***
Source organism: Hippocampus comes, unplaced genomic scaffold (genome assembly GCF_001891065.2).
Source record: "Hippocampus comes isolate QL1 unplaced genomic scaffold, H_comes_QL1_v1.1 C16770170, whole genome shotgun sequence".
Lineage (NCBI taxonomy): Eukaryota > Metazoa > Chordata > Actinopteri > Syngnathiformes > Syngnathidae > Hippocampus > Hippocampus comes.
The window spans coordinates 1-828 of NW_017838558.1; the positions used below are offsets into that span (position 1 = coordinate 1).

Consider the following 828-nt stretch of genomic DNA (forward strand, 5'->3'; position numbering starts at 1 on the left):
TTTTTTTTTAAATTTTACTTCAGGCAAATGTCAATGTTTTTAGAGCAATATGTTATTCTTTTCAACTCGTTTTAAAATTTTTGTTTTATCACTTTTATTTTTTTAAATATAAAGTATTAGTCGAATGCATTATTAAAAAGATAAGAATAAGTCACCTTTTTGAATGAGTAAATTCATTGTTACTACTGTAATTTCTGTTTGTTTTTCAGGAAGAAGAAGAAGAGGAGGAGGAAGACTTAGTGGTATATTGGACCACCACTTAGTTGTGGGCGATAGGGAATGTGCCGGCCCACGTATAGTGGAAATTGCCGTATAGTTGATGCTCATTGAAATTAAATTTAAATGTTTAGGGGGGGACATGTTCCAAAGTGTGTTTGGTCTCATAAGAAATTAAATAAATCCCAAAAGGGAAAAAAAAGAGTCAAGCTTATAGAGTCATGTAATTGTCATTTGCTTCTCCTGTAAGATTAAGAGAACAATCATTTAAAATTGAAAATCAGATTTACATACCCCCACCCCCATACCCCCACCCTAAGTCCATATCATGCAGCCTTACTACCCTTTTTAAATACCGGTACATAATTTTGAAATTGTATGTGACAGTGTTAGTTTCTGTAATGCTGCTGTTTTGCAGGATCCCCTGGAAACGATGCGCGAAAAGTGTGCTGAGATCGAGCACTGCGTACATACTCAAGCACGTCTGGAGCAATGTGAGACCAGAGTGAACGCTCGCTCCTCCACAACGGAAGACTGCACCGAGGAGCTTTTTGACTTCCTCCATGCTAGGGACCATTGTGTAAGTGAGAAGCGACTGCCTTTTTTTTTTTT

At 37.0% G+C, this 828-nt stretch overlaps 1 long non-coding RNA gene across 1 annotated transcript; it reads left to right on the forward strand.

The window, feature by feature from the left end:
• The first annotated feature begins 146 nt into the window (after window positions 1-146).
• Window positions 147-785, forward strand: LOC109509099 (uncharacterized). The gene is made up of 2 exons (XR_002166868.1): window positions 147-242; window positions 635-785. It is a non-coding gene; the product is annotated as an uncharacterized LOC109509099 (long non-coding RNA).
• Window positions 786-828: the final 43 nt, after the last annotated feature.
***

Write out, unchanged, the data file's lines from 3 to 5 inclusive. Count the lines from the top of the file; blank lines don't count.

Lineage (NCBI taxonomy): Eukaryota > Metazoa > Chordata > Actinopteri > Syngnathiformes > Syngnathidae > Hippocampus > Hippocampus comes.
The window spans coordinates 1-828 of NW_017838558.1; the positions used below are offsets into that span (position 1 = coordinate 1).

Consider the following 828-nt stretch of genomic DNA (forward strand, 5'->3'; position numbering starts at 1 on the left):